The built environment’s share of global greenhouse emissions is well known, but actionable strategies to reduce them are mired in government and private sector finger-pointing. If you’re an architect at any size firm working on any type of project, you have agency to cut through the blame game to take direct action to decarbonize your work. That doesn’t necessarily mean you have to hit ambitious net zero goals tomorrow (although that would be a great idea at this point), but it does mean you can make a big dent in both embodied and operational carbon in your next project—and across your entire future portfolio.
There are a lot of first steps on that road, but Environmental Product Declarations (EPDs) are arguably the easiest. EPDs are reports initiated by manufacturers to outline life cycle information for architects, clients, developers, engineers, and others to compare the environmental performance of materials and products. That information includes (but isn’t limited to) a product’s greenhouse gas emissions and its impact on ozone depletion, its impact on water pollution, and its impact on health generally.
EPDs are utilized in lots of ways—at the product specification stage of a project, as an environmental benchmarking tactic, as a procurement tool to meet government or private sector project requirements, as a marketplace advantage for architecture firms (or product manufacturers), and as the basis of certification credits such as LEED. Individual declarations are for one product by one manufacturer, and they must follow Product Category Rules (PCR) that govern how data is collected as part of a Life-Cycle Assessment (LCA). EPDs are verified by third-party “program operators” such as ASTM, NSF, or UL, and conform to specific International Organization for Standardization (ISO) requirements, which represent an unbiased review process. EPDs are completely voluntary and not required by law or Federal regulation in the United States.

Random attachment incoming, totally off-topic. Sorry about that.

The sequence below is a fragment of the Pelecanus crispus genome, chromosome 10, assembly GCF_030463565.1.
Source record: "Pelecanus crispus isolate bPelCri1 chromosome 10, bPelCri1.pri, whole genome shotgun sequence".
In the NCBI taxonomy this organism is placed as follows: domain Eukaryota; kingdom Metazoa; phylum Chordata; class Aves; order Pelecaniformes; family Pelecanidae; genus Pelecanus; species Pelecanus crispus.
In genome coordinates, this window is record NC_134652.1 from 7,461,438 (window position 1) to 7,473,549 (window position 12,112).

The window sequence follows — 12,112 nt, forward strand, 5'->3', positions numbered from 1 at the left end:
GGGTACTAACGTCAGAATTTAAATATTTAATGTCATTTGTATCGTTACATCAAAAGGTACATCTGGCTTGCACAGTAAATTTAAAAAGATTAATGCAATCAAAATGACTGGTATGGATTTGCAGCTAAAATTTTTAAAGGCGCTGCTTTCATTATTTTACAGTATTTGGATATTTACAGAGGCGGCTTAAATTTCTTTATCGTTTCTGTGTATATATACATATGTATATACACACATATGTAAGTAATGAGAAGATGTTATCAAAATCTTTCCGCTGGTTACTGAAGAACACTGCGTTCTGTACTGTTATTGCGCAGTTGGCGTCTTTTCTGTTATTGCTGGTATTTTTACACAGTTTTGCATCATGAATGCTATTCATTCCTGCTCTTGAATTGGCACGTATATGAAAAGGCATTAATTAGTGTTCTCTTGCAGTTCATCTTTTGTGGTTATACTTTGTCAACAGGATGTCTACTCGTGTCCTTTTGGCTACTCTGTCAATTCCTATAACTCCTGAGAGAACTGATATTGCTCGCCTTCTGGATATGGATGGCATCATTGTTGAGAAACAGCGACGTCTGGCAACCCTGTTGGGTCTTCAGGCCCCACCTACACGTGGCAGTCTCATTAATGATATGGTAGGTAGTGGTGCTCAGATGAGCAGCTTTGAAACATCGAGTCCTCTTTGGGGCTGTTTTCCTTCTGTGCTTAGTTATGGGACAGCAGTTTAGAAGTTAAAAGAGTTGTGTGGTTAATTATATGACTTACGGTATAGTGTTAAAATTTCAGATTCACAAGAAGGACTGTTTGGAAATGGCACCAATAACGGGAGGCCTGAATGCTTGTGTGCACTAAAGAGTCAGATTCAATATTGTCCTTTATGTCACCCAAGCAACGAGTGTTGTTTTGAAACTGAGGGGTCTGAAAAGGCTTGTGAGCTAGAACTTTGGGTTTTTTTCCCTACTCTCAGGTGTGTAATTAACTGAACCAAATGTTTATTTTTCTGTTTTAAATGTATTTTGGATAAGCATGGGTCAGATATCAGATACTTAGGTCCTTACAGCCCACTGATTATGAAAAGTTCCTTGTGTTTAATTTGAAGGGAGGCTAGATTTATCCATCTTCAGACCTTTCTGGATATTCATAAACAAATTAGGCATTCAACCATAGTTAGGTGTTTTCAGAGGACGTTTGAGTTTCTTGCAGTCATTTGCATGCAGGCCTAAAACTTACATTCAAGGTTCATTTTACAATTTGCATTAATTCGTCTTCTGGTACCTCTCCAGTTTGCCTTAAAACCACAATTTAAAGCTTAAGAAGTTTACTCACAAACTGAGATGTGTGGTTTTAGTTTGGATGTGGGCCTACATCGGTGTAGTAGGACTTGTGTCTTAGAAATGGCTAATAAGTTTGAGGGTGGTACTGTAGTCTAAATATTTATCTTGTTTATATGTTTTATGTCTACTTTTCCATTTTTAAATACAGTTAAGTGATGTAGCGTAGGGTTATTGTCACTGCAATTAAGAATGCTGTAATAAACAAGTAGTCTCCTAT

Interested in using one? They aren’t all available in one place and you’ll have to do some digging via EPD databases including the non-profit EPD Registry, the Better Materials Database, or the Embodied Carbon in Construction Calculator (EC3). Not all products and materials are represented by EPDs, and a familiar refrain among architects is having to encourage (and chase down) product manufacturers to complete them. Still, they are worth the effort as key assets to formulate and pursue decarbonization goals at the project level, portfolio level, or even the industry level.
There are also other quick guides and resources available to learn more about EPDs, such as the AIAU course “Embodied Carbon 101: Environmental Product Declarations,” and related AIAU courses covering roofing and an upcoming live one on building envelopes. There is the Alliance for Sustainable Building Products’ upcoming webinar, and there’s the USGBC’s explanation of how EPDs function within their certifications (as well as UL’s own hour-long webinar on the same topic). Last but not least, AIA Virginia’s Committee on the Environment maintains several resources to help you understand EPDs and related tactics to decarbonize your practice (and your portfolio).
William Richards is a writer based in Washington, DC, and co-founder of Team Three, an editorial and creative consultancy. His latest book, Bamboo Contemporary, published by Princeton Architectural Press, is out this month.